While I do a good amount of resume work with other folks, a good resume will only get you so far when they're met with employer bias. Recently I was sent hiring resources on how to hire more equitably that feel vital to share.
Of course, it should go without saying that while less biased hiring practices are vital, organizations need to incorporate anti-racist practices throughout their entire organization to retain a diverse staff and ensure a safe workplace to marginalized populations. (Workplace discrimination can be applied across a facet of identities, but I often lead with race in these conversations.)
Additionally, equity and diversity are not always the same. When we only seek diversity, we only seek the optics of inclusion. Diversity alone does not focus on the individual needs and barriers that different groups face.
People from marginalized groups often have more barriers to overcome when accessing resources and opportunities than those from dominant or more privileged groups. In a diverse organization, equity-inspired design identifies barriers and inequities and helps to elevate the people on the margins to an equal playing field. - CultureAmp
While the company holiday card may look diverse, it matters what positions marginalized people hold in your org. Are marginalized employees treated without undue discrimination? Do they have access to or hold leadership and decision making power? Does your organization work to lift barriers created by dominate cultures?
People aren’t diverse, but teams and companies must be.
McKinsey research points out that companies in the top quartile for racial and ethnic diversity are 35% more likely to have financial returns above their respective national industry medians (Collier and Zhang, 2016). Also, it's frankly the right thing to do.
But how do you garner more diverse applicants?
Post salary ranges.
Studies show that similar to women, people of color are also screwed over in the salary negotiation arena. Many people come from cultures where aggressive negotiation is not a norm. And women who negotiate are often punished, similar results are true for Black applicants. Colleagues of color may take offers significantly beneath what they should be making. Transparency at the onset will cut down on this. Pay transparency is necessary in equity work.
But that's not all.
Salary transparency helps expose pay gaps between otherwise similar workers, encouraging underpaid employees to renegotiate or move to better-fitting jobs, improving overall efficiency in labor markets.
Men are more likely to negotiate salary than women. But studies show this “negotiation gap” disappears when information about other job applicants’ negotiation experience is public information.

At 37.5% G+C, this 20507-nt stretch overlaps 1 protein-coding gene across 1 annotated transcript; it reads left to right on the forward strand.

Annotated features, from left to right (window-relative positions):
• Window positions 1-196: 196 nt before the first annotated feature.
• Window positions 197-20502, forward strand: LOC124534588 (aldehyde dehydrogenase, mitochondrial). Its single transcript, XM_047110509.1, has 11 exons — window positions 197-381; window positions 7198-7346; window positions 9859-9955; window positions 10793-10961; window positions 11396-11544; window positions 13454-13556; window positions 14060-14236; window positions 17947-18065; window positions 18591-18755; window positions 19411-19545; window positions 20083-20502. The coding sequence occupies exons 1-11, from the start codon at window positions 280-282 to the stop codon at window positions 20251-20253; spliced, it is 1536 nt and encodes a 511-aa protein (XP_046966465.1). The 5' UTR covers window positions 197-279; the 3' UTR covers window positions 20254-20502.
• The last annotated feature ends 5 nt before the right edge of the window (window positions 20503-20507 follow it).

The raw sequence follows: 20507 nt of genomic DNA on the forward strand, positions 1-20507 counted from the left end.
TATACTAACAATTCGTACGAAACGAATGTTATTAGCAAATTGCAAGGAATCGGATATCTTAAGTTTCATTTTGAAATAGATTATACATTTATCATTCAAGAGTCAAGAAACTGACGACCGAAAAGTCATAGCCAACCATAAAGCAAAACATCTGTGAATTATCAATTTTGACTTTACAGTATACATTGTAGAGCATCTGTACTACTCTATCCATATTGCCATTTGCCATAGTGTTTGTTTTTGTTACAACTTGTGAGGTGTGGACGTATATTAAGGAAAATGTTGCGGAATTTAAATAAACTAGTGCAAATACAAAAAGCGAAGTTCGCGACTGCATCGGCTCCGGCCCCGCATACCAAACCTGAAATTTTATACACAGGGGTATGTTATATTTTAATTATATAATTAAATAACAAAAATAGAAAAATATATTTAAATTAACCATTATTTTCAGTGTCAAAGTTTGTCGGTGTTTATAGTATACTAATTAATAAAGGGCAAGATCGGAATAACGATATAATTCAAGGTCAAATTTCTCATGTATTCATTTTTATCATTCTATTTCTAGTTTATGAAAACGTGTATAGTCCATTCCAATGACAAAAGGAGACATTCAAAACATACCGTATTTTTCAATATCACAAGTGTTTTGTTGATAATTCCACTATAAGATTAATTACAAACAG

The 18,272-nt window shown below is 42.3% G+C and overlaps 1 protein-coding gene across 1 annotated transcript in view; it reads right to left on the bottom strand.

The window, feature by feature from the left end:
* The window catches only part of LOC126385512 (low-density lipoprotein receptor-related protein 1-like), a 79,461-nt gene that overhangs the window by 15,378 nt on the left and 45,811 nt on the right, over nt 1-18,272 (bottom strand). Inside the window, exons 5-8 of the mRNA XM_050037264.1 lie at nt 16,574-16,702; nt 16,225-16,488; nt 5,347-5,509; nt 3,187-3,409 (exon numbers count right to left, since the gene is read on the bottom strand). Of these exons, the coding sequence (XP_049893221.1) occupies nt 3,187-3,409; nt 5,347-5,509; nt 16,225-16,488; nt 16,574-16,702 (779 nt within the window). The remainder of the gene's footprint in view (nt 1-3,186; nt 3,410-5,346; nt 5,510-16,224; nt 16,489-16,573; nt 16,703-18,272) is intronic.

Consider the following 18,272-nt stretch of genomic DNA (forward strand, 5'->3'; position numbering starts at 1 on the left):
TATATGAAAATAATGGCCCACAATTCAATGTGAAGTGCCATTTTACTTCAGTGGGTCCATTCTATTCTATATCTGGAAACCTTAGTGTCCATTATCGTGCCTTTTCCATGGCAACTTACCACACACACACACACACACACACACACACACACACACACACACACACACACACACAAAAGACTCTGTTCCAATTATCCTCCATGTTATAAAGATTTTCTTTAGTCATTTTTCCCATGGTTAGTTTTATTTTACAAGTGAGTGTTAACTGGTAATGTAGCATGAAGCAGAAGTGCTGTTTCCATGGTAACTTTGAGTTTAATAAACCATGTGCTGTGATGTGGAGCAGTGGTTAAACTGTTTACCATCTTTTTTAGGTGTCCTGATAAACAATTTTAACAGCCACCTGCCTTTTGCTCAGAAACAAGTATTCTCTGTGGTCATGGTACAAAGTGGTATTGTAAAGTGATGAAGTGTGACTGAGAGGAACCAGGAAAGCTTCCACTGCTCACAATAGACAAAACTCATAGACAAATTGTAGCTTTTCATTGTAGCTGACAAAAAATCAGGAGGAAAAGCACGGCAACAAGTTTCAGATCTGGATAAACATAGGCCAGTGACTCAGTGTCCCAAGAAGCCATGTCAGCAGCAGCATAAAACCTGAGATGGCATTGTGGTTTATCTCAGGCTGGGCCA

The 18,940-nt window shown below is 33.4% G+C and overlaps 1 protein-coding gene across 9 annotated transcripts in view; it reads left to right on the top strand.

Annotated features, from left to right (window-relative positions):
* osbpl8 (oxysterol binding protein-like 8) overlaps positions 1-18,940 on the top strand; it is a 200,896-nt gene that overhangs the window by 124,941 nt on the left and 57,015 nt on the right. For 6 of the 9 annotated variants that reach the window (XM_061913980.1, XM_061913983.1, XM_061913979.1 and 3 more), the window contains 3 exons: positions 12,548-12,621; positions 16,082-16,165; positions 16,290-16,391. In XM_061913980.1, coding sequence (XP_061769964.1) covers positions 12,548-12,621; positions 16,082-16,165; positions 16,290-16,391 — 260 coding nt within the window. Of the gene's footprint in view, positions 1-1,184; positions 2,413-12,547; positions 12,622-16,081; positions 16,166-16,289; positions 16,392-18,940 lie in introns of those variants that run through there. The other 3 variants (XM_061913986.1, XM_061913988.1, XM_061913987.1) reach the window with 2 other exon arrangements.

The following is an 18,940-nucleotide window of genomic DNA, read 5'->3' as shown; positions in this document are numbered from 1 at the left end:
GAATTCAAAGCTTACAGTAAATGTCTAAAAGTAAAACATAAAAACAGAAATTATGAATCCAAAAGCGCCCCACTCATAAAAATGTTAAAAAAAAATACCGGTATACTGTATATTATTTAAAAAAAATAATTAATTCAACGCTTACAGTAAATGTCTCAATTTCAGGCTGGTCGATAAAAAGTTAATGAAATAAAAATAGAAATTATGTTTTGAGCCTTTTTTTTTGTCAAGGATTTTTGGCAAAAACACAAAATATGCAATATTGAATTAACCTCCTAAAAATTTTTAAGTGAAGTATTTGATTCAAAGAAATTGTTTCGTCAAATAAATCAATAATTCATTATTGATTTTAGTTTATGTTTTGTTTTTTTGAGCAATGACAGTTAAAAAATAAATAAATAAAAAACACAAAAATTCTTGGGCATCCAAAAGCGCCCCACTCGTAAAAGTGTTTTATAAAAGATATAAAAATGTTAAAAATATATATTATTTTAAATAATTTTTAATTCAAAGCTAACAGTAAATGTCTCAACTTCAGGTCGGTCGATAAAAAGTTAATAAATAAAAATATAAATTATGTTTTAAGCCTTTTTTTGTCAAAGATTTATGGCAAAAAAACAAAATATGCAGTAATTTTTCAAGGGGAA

Glassdoor released a fantastic packet of information on the other benefits of salary transparency (the above paragraphs were taken from that article).
Recruit from Identity Specific Job Boards
There are countless job boards geared at specific identity groups ranging from disability to queer folks and more. Part of the projected hiring budget should include reserving money to use these job boards. The list below is relatively comprehensive and includes the cost for use. Note, it does use the term "Minority" to refer to people of color, despite POC being the global majority.
Additionally, you can reach out to Historically Black Universities (HBUs) to share listings. LinkedIn is also rich in professional identity groups which can be valuable places to share information.
Audit Your Job Listing
Is there bias in your job listing? Do you actually need someone to lift 50 lbs, or is that rooted in ableism? Do they actually need a drivers license or is any form of reliable transport acceptable? (low income applicants who may not be able to afford the overhead of a car may be able to reliably get to work with public transit)
A candidate’s first interaction with employers is often through a job post that includes the job description and responsibilities. Without examining potential unconscious biases, job postings can include language that might deter a certain pool of candidates from applying, thus reducing the diversity of candidates (Collier and Zhang, 2016).
In many cases, education requirements are needlessly stringent and amplify the cultural and institutional barriers faced by many oppressed groups. Over asking hurts some groups more than others. Men apply for a job when they meet only 60% of the qualifications, but women apply only if they meet 100% of them (Hewlett Packard). This study was used as a rallying cry for women to "be more confident!" Yet, what held them back from applying was not a mistaken perception about themselves, but a mistaken perception about the hiring process. Rather than put the onus on women, or any group, to apply for jobs that that may be over asking, really audit your job listing to see what is truly essential to someone being successful in it. Your job descriptions should match reality. You'll get more applicants, ones who may have been needlessly discouraged from applying otherwise.
Reducing biased language will be to your organization's benefit.
Ask if You're Looking for a "Culture Fit" or "Culture Add"
What most people really mean when they say someone is a good fit culturally is that they are someone they’d like to have a beer with. But people with all sorts of personalities can be great at the job you need done. This misguided hiring strategy can also contribute to a company’s lack of diversity, since very often the people we enjoy hanging out with have backgrounds much like our own. - Patty McCord